KENOSHA, Wisconsin – This Lake Michigan town was quiet, calm, and peaceful on Sunday, and many residents want it to stay that way as the closing arguments in the Kyle Rittenhouse trial begin Monday.
“Monday is coming, so I mean, it’s a little nervous,” said 35-year-old Kenosha resident Mike Lipp.
Wisconsin has dispatched 500 National Guard soldiers, and hundreds of nearby police officers will also be on hand as a precautionary measure to ensure public safety as the trial completes.
But the increased attention and presence from law enforcement has put a heavy strain on the city, which is no longer as vibrant as it once was, said downtown resident Max Lewis.
“It has had a negative impact on the city’s energy. It’s not the same. Everyone is trying to avoid the situation and keep an eye on the situation, ”said Lewis. “We are a little dismayed by the situation. This case should be cut and dry. If you kill two people on the street, you will be punished for it, end of story. “
Rittenhouse, 18, faces charges of reckless homicide, premeditated homicide, and attempted deliberate homicide after shooting two men and injuring a third during a night of protests and riots in Kenosha in August 2020.
The riot came in response to the shooting of Jacob Blake by a Kenosha police officer after a domestic disturbance. Blake was paralyzed from the waist down.
“Kenosha is ready to move on,” said First Baptist Church pastor Patrick Roberts, before his sermon on Sunday. “Everyone was calm and the community understands that they need to heal.”
Blake’s family agree, but want justice for the people Rittenhouse shot.
“Well, I really think they want to get this over with,” said Justin Blake, 52, Jacob Blake’s uncle. “Most people think he shouldn’t have been here with that gun. Most people seem to want a conviction. “
He added, “It will be a small token of victory for the Blake family as these people were gathered after coming from Jacob Blake’s rally.”
Local residents say that life in the city of around 100,000 has largely returned to normal since last summer.
Most of the streets around the city on Sunday were empty and not many people were out, maybe because of the bad weather and the cold.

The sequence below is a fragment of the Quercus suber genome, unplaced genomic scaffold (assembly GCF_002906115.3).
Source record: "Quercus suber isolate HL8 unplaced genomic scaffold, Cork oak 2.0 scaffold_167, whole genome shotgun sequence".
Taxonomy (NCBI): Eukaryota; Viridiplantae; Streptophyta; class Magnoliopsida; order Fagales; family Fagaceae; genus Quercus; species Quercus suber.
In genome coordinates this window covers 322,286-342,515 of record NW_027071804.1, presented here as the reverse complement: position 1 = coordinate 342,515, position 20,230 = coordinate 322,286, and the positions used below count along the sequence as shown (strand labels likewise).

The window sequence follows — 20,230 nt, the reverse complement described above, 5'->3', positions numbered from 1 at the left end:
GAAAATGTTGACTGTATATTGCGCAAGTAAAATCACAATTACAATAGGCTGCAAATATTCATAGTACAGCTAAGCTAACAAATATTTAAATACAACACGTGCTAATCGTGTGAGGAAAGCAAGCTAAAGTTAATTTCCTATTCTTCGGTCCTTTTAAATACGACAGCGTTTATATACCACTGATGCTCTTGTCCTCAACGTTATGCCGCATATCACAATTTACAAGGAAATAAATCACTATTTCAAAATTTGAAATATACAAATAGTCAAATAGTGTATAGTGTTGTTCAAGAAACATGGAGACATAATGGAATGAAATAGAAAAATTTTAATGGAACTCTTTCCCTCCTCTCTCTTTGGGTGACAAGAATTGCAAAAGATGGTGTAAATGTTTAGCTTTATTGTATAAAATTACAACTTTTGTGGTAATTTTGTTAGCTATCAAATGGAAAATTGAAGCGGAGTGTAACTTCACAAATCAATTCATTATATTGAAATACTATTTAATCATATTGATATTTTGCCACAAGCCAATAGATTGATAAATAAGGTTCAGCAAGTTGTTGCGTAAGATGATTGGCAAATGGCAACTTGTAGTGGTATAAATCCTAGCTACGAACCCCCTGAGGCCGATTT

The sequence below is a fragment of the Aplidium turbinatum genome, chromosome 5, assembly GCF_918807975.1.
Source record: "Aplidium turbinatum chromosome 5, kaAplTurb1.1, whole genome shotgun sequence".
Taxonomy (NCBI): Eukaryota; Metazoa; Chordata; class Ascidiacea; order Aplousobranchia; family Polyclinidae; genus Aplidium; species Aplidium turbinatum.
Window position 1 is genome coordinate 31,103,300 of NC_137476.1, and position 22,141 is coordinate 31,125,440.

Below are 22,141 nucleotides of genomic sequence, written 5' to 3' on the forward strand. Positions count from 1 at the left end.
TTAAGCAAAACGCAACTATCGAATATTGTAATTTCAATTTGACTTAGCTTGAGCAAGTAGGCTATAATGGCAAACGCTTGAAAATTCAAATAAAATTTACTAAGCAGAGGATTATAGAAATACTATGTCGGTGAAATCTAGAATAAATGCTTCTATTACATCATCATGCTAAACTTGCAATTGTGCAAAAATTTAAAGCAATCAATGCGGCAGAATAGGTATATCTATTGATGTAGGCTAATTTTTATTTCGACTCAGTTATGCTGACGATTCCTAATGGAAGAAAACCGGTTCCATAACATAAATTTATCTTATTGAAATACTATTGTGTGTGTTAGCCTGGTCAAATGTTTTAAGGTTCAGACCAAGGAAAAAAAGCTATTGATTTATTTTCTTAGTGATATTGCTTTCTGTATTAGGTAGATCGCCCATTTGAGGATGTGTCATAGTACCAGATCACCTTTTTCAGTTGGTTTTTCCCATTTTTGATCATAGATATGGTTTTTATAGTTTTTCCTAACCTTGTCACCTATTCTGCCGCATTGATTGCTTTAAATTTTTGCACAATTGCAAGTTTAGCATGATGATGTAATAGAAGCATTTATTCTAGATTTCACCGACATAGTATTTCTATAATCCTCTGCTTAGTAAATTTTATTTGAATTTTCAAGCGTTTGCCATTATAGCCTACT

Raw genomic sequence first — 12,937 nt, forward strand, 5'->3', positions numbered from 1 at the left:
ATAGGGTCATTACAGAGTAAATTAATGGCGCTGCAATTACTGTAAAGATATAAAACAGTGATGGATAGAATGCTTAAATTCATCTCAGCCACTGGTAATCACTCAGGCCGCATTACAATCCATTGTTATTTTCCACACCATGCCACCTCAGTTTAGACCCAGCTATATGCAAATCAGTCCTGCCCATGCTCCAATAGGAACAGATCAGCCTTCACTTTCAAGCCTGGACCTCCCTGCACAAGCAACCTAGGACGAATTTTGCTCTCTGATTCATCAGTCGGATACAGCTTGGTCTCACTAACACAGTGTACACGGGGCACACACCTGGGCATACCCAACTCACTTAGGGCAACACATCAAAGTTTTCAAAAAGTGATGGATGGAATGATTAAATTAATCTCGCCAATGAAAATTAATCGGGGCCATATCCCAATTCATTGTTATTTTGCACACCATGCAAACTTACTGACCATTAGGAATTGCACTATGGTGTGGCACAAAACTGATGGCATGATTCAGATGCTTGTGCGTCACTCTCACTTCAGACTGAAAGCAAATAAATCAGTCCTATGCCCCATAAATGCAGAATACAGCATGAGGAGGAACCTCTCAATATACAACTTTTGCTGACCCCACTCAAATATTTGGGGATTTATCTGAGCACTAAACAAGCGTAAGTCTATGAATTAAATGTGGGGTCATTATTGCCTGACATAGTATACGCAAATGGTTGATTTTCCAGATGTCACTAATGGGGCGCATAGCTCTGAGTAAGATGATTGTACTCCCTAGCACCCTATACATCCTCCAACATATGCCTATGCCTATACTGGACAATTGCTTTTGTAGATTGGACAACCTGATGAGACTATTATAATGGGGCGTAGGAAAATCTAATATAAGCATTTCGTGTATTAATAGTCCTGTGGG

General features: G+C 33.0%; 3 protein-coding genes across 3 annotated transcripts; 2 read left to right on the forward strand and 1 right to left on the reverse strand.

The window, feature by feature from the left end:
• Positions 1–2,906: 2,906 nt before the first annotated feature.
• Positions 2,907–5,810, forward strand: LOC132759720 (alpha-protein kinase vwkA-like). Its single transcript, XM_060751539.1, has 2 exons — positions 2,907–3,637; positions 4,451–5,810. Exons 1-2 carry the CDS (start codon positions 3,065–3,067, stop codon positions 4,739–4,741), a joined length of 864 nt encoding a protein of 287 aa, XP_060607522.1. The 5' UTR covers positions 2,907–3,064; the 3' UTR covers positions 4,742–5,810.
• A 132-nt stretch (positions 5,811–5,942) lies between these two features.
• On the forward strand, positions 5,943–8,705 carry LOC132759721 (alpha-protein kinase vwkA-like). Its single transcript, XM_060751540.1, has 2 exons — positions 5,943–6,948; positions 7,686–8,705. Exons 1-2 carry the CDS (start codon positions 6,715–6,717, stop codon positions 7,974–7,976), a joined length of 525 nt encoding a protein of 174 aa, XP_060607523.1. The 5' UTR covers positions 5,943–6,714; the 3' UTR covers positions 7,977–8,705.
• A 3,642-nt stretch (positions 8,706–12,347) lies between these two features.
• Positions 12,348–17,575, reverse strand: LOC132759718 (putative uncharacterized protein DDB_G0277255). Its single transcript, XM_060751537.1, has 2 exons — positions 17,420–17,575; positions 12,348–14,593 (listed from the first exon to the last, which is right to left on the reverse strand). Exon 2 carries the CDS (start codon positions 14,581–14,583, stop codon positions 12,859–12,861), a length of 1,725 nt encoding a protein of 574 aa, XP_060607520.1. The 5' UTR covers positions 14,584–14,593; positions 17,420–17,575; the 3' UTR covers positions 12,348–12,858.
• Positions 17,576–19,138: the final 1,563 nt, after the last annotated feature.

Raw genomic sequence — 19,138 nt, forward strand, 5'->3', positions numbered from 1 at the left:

One thing is clear, however: the residents of Kenosha are ready to leave the past behind and start over.
“I would say that Kenosha is doing pretty well. Everyone understands what’s going on. Obviously it’s unfortunate circumstances that led to it, but I think everyone is waiting for a degree to get past this, ”said Mark Amburn, 59, of neighboring Pleasant Prairie.
John Eason, assistant professor of sociology at the University of Wisconsin-Madison, said the closing arguments and verdict were a defining moment for America.
“I think the mood in Wisconsin, not just Kenosha, is that they have all the racial awakening behind them. All indications are that it will, which warrants white people, “Eason said, adding,” If the pinnacle of social justice in the country was George Floyd, then this is the pendulum swinging back. This is the turning point back. ”
The Blake family also believe the trial has national implications.
“It’s about the state of Wisconsin and the nation,” said Justin Blake. “Either way, this case could set a precedent for gun rights.”
As the trial nears its end, Wisconsin Governor Tony Evers asks visitors to stay away from Kenosha.
“I urge people who are not otherwise from the area to respect the community by rethinking their travel plans,” he said in a statement. “The Kenosha community has been strong, resilient, and has come through incredibly difficult times over the past two years, and this healing is still ongoing.”
Roberts said in his homily that it was time for the fellowship to come together.
“God responds to screams. In order for the Kenosha community to heal, we need to cry out to God in our prayers, ”he said. “We know what’s going on, we see the news, we live here. Turn away from bad behavior, bad character. Turn away from evil, Kenosha, especially at night. ”